CORONAVIRUS infections have surged among middle-aged Brits – as cases in over-50s rocketed by 92 per cent last week.
Senior government officials have said the rise in cases in higher risk groups is “worrying” as Downing Street looks to stem the spread of the bug heading into the winter.
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Public Health England data seen by the Telegraph shows that infections have surged 92 per cent among people aged 50 to 59 last week, 72 per cent among those in their 60s and 44 per cent among those aged 80 or above.
Overall, there were 1,635 new infections recorded among people aged 50 and over in the last week, compared with 915 in the previous seven days.
It comes amidst a rise in cases among the general population, with the UK recording over 3,539 cases yesterday – marking the highest daily case rise since mid-May.
Yvonne Doyle, medical director of PHE, said of the rise in cases among over-50s: “Although younger people continue to make up the greatest share of new cases, we’re now starting to see worrying signs of infections occurring in the elderly, who are at far higher risk of getting seriously ill.”
Until Friday, coronavirus cases had predominantly been rising among under-25s – who are statistically at far less risk of severe health complications from contracting the virus.
But the new spike in infections in older-age groups has also resulted in an increase in hospital admissions, which were up 20 per cent last week compared with the week before among those aged 60 to 75.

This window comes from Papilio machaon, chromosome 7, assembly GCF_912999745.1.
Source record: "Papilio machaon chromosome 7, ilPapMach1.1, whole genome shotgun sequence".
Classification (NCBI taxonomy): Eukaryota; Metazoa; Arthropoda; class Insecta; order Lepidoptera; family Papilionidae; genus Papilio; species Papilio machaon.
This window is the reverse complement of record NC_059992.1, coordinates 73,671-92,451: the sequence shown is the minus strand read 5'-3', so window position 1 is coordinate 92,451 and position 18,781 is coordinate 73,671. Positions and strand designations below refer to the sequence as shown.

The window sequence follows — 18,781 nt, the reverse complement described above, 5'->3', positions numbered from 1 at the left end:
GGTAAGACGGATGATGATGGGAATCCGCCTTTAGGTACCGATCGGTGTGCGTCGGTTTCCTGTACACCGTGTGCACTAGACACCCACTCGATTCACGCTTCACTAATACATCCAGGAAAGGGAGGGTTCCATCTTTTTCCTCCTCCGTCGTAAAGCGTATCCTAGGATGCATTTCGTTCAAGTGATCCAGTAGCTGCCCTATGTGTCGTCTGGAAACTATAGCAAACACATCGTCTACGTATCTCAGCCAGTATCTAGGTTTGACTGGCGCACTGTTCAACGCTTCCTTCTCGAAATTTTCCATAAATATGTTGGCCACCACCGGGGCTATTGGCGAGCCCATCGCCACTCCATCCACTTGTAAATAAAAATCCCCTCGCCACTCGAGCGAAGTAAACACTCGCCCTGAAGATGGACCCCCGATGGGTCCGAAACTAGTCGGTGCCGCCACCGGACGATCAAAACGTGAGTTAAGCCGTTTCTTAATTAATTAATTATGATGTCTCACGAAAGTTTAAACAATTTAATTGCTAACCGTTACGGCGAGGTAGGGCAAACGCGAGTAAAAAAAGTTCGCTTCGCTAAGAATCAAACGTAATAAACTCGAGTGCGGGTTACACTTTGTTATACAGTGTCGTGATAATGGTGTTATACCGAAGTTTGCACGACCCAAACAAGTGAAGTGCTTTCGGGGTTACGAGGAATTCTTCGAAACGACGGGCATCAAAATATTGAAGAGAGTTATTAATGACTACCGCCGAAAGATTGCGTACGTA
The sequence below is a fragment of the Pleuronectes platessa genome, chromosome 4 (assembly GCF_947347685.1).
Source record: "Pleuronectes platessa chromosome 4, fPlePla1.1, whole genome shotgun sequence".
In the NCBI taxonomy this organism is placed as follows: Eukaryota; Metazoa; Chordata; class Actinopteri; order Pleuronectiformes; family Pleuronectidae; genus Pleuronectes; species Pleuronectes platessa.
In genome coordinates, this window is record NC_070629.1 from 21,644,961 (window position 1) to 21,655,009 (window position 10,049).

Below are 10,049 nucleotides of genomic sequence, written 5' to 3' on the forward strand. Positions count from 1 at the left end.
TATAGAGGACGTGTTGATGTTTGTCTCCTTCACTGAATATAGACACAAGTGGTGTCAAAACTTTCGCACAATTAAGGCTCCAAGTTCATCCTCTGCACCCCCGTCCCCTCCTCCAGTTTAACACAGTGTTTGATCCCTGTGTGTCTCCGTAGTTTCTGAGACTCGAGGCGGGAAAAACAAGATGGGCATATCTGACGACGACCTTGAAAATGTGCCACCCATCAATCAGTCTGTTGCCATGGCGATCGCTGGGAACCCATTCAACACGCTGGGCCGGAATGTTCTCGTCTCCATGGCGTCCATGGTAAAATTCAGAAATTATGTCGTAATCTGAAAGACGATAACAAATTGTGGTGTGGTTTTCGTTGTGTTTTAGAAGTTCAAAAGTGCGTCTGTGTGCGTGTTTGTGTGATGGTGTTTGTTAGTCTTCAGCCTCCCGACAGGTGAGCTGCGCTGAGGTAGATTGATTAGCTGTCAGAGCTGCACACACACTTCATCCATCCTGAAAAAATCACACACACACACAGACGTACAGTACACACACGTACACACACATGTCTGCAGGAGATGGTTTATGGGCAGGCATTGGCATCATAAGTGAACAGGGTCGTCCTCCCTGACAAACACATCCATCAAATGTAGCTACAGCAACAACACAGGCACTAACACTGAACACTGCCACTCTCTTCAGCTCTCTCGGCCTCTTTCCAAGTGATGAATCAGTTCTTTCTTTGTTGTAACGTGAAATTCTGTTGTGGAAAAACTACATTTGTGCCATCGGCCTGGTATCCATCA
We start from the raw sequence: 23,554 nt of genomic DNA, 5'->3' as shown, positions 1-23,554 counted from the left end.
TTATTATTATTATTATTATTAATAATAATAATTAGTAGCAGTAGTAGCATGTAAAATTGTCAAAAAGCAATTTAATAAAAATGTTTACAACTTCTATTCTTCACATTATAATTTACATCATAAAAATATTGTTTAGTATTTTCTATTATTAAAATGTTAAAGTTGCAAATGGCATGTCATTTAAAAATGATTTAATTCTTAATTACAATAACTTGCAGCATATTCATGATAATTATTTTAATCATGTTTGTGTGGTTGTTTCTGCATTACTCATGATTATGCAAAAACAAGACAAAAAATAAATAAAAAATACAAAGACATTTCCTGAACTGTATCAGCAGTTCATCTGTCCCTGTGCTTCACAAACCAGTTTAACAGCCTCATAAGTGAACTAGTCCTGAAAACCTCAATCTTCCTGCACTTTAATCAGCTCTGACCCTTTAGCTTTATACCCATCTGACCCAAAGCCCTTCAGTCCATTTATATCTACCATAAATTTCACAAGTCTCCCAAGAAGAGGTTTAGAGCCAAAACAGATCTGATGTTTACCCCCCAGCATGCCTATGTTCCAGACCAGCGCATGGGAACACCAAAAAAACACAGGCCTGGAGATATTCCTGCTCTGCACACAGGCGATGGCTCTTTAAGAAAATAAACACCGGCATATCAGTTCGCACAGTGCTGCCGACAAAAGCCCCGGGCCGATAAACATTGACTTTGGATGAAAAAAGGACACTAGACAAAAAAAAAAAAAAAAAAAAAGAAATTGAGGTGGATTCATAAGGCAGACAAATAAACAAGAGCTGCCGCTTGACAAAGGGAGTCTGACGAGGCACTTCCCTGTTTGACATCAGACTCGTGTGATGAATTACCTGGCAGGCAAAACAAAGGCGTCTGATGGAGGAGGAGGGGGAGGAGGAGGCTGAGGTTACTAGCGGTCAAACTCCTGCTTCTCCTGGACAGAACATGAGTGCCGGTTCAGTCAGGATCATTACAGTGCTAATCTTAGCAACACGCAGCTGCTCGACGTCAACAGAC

A source within Public Health England told the Telegraph this has not yet resulted in a surge in intensive care unit admissions, but added: “The great worry is that that is what’s coming next.”
Health secretary Matt Hancock has pointed to the rise in cases among at-risk groups as a justification for new restrictions imposed nationally.
He said yesterday: “We’ve seen all across the world how a rise in cases, initially among younger people, leads to hospitalisations and fatalities.
“The pandemic is not over, and everyone has a role to play to keep the virus at bay and avoid further restrictions.”
The government’s new ‘rule of six’ – which sees group meet ups limited to six people- is set to come into force on Monday in the first tightening of restrictions nationally since lockdown was eased in May.
It comes as Birmingham, England’s second largest city, saw tough new measures imposed after a spike in cases.
Households will be banned from meeting indoors from next week in Birmingham, Sandwell and Solihull after the region’s seven-day infection rate rose to 78.2 cases per 100,000 in the period up to September 8.
New areas of the country have also been added recently to the government’s ‘watch list’ – with Newcastle, Leeds and Merseyside facing the risk of a local lockdown.
The areas are among nine now being kept under closer review after a surge in cases.
The PM has all but cancelled Christmas after saying stringent new restrictions could go on for six months.
And he announced plans to spend £100 billion on Operation Moonshot, which could see every Brit in the UK getting a test.
The R rate has soared to 1.7, with Matt Hancock warning the rise – which he says is fuelled by young Brits – justifies the strict new rule of six.